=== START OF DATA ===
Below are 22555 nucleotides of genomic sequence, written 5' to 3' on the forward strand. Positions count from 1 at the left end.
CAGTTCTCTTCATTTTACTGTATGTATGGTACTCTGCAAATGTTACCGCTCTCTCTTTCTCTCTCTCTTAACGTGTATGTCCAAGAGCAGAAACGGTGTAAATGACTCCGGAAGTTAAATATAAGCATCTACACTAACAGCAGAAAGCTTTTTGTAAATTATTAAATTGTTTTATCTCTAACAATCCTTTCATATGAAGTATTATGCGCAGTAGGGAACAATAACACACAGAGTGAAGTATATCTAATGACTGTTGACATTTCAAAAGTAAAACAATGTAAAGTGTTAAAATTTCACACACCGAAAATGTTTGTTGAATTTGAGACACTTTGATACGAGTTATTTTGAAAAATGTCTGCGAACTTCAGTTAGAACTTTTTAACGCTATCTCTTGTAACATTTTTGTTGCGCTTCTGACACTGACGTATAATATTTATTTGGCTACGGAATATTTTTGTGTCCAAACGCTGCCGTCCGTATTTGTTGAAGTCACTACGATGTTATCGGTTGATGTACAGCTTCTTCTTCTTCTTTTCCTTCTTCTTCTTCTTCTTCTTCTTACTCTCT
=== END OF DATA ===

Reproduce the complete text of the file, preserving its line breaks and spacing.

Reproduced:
Below are 22555 nucleotides of genomic sequence, written 5' to 3' on the forward strand. Positions count from 1 at the left end.
CAGTTCTCTTCATTTTACTGTATGTATGGTACTCTGCAAATGTTACCGCTCTCTCTTTCTCTCTCTCTTAACGTGTATGTCCAAGAGCAGAAACGGTGTAAATGACTCCGGAAGTTAAATATAAGCATCTACACTAACAGCAGAAAGCTTTTTGTAAATTATTAAATTGTTTTATCTCTAACAATCCTTTCATATGAAGTATTATGCGCAGTAGGGAACAATAACACACAGAGTGAAGTATATCTAATGACTGTTGACATTTCAAAAGTAAAACAATGTAAAGTGTTAAAATTTCACACACCGAAAATGTTTGTTGAATTTGAGACACTTTGATACGAGTTATTTTGAAAAATGTCTGCGAACTTCAGTTAGAACTTTTTAACGCTATCTCTTGTAACATTTTTGTTGCGCTTCTGACACTGACGTATAATATTTATTTGGCTACGGAATATTTTTGTGTCCAAACGCTGCCGTCCGTATTTGTTGAAGTCACTACGATGTTATCGGTTGATGTACAGCTTCTTCTTCTTCTTTTCCTTCTTCTTCTTCTTCTTCTTCTTACTCTCT